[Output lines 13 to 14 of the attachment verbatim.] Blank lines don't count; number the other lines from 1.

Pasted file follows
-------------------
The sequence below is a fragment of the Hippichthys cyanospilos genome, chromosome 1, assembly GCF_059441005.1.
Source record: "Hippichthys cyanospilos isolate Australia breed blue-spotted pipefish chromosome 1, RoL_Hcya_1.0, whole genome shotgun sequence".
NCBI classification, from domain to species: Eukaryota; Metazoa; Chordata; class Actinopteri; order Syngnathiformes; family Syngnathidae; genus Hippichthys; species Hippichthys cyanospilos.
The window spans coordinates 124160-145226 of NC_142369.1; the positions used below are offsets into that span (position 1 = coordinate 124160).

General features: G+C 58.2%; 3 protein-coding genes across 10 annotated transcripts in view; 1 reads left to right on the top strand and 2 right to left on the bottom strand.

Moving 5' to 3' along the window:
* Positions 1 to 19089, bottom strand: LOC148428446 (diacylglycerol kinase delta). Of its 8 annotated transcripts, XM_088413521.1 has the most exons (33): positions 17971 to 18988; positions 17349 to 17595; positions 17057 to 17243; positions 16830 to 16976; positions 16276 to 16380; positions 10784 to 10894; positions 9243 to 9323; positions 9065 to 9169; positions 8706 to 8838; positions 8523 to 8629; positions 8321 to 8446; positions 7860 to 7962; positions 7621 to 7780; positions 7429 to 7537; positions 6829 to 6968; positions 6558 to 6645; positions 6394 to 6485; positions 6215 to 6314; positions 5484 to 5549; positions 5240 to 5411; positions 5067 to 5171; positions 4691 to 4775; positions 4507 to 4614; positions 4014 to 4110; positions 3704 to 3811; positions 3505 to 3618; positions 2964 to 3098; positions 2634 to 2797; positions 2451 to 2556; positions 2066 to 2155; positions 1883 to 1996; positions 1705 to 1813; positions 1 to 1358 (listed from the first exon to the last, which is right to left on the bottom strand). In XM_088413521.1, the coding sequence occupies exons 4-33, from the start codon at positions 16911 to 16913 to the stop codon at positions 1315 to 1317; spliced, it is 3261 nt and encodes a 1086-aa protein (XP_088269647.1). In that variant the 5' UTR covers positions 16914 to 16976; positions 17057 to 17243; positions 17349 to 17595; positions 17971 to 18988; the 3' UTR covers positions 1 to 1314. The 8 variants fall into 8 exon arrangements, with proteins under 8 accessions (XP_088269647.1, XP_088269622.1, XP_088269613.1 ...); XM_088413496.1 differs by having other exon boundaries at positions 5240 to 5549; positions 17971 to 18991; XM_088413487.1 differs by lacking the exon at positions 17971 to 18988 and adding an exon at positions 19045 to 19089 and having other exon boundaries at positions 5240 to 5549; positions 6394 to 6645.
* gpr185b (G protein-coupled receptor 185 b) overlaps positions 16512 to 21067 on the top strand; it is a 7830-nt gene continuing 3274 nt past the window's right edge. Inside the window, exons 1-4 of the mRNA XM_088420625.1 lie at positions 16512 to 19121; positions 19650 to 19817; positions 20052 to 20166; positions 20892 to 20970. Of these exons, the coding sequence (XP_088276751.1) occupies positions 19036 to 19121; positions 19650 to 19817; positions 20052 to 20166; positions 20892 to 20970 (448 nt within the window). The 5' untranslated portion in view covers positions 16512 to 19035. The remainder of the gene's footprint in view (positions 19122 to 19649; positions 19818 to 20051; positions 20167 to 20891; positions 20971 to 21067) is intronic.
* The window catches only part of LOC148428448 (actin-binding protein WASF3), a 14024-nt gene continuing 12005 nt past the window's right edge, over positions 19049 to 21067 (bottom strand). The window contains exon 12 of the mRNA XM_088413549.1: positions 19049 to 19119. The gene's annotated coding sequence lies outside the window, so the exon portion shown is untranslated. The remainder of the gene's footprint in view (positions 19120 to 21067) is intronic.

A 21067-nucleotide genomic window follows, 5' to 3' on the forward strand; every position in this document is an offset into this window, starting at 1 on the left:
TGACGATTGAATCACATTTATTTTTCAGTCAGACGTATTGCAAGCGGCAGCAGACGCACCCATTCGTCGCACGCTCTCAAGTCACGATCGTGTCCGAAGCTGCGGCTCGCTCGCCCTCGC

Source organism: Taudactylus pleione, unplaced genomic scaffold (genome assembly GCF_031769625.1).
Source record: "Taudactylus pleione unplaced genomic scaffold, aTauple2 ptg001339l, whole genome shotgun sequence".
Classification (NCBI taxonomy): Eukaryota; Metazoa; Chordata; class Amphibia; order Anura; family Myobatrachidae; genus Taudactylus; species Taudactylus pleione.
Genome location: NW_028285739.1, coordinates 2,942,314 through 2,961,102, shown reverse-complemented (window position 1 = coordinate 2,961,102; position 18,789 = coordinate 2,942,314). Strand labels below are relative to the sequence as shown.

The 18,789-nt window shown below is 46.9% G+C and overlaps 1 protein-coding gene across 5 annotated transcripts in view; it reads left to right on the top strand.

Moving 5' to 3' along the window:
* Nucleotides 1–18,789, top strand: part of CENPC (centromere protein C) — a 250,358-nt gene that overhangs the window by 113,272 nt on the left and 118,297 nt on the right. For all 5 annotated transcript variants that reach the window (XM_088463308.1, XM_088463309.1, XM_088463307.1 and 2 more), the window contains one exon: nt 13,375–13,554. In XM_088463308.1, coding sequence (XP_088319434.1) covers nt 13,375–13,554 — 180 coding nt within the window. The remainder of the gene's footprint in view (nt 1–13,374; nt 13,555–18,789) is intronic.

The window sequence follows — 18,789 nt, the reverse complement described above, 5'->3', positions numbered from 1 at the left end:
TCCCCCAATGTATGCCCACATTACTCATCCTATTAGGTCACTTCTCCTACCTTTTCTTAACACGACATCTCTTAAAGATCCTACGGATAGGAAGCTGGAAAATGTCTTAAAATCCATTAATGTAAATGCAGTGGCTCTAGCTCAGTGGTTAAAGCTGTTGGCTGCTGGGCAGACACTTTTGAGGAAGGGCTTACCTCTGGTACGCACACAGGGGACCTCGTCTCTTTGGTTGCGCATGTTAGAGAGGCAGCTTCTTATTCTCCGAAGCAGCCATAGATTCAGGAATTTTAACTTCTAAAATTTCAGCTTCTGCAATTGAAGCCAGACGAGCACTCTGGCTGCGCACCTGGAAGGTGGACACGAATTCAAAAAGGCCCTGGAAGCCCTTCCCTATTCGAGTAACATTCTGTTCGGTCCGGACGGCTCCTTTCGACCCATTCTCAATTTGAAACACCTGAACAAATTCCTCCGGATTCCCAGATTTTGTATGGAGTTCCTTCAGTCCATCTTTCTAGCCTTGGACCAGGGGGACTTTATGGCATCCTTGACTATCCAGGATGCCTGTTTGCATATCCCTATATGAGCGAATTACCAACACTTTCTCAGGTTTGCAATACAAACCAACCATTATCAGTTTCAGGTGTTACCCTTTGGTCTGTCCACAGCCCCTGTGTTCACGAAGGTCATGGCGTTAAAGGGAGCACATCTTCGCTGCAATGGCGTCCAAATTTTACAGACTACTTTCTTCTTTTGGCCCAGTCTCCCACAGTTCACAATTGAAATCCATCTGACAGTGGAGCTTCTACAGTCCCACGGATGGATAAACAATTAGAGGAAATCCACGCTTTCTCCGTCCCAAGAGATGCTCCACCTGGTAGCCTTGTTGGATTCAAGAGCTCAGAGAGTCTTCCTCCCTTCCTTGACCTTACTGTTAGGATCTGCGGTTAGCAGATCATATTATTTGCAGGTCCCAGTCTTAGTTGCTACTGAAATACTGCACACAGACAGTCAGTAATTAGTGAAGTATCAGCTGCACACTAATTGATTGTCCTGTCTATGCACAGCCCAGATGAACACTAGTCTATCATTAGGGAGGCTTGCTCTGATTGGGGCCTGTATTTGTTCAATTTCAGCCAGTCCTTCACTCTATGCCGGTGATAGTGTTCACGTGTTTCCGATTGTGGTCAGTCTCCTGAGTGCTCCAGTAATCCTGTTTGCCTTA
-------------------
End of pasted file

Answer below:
Source record: "Taudactylus pleione unplaced genomic scaffold, aTauple2 ptg001339l, whole genome shotgun sequence".
Classification (NCBI taxonomy): Eukaryota; Metazoa; Chordata; class Amphibia; order Anura; family Myobatrachidae; genus Taudactylus; species Taudactylus pleione.